“Dream big and dare to fail”

Dare to fail. What a concept. How often do we avoid trying things, not because we’re afraid of the challenge but because we’re afraid to fail? This could have been true of my dream to run the Boston Marathon – well, not so much running the race, qualifying for it.

For those who don’t know, the Boston Marathon isn’t one of those races a person just signs up for and gets to run. Everyone who wants to run this prestigious marathon (unless you’re a celebrity, wealthy or have some inside info I don’t know about) has to first qualify to earn a spot. I’m not sure when I decided I really wanted to run the Boston Marathon but about three years ago is when I remember starting my quest to qualify.

Two years ago, I made my first attempt to qualify at the 2013 Fargo Marathon. I didn’t change up my training or nutrition from years past and it was hot and humid on race day.
The outcome: I failed.

Last year, I attempted again at the 2014 Fargo Marathon. I focused more on speed work but didn’t change much else with my training, nor did I change my nutrition. I ran the best and hardest marathon of my life, enjoyed it and improved my previous PR by several minutes.
The outcome: I still failed.

That moment you realize you just qualified for the Boston Marathon.

That moment you realize you just qualified for the Boston Marathon.

This year, I attempted a third time at last Saturday’s Fargo Marathon. I pushed my speed work runs and my long run schedule, and made overall tweaks to my training plan. I committed to leg workouts every week – heavy leg workouts. I cleaned up my nutrition and focused on quality foods and supplements that would support my training and properly fuel my body. I sought out more outside advice from reliable sources and did more research on my own. I practiced my running strategy for marathon day with every longer run throughout my training.
The outcome: I succeeded.

On Saturday, I achieved my goal of qualifying for the Boston Marathon in a time of 3:30:49 (a sub-3:35 race is what my age group needs to qualify). I’ve struggled to sum up the feelings and emotion in a blog entry. I always assumed, if I ever did qualify, I’d know exactly how to describe it. Easiest blog I’d ever write! Not so much. Sure, words like ecstatic, proud, relieved and happy came to mind but I could go on with words forever.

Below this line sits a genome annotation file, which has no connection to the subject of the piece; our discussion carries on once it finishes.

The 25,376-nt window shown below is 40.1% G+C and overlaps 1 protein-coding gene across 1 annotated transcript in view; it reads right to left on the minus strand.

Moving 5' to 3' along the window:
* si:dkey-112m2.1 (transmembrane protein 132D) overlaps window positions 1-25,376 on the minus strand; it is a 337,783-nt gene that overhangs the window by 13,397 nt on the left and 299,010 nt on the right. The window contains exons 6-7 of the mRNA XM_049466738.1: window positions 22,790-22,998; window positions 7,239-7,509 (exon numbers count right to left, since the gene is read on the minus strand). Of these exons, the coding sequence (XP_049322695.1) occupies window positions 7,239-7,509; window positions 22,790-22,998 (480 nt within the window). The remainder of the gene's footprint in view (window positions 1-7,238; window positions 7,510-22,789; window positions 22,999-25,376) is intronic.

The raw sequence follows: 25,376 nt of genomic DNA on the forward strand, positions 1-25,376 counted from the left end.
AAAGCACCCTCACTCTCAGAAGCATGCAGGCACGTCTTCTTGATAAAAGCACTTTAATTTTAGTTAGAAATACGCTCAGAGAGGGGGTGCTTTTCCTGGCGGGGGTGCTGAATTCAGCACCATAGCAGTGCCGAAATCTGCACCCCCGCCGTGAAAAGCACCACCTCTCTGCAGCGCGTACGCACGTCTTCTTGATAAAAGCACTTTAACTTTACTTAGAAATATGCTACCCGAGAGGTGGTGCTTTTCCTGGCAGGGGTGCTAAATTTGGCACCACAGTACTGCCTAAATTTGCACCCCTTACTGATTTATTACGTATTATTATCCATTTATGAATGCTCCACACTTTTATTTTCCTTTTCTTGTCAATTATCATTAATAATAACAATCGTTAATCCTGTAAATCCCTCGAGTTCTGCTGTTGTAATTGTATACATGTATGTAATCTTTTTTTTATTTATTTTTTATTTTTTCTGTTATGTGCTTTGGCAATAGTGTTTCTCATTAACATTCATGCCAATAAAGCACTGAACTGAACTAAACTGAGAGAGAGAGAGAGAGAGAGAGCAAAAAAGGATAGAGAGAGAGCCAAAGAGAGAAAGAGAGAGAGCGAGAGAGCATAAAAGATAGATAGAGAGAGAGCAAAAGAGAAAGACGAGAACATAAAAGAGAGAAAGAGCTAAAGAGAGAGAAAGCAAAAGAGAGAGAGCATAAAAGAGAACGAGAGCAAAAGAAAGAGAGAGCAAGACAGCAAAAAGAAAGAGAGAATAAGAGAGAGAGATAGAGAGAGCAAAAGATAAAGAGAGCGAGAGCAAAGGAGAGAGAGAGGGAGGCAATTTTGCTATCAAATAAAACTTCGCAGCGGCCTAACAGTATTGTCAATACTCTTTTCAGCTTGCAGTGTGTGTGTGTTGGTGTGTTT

I decided, rather than talk about how I feel now that I’ve achieved my goal, I’d use my journey to a BQ as an example. An example of how you can’t let fear get in the way of trying to achieve something big. I don’t mean that to sound like a really lame After-School-Special and I know it does. But I’m being serious!

Was it a dream to think I could ever qualify for this race? Absolutely. If you had asked me seven years ago, after I finished my first full marathon in something like 4:18 and change, I would have laughed and said that was never something I could do – but I’d still love to run another marathon.

This guy - he always believed I'd succeed. #lucky

This guy – he always believed I’d succeed. #lucky

When I decided to go for the BQ, for the third year in a row, was I afraid I would fail a third time in a row? I was terrified. I’ve never been so nervous for a run. But I wanted it so bad and, when I thought about not doing it at the start of my training this year, something inside me told me I had to. That it was worth it to try again. When I failed the first time, I learned. And I got better. When I failed the second time, I learned. And I got better. Even if I failed a third time, chances are I would learn something. And I would get better. Part of it came down to my determined attitude. The other half, a simple cost/benefit analysis. The outcome of succeeding would be the best thing and the outcome of failing? Well, it wouldn’t be the worst thing!

What dream have you gone after, knowing you could fail? Or (and you can be honest!), what dream have you held back from chasing because you were afraid to fail? Post a comment or tweet me @runlikeagirl311. Then, face your fears and try! After all, what’s the worst thing that could happen?


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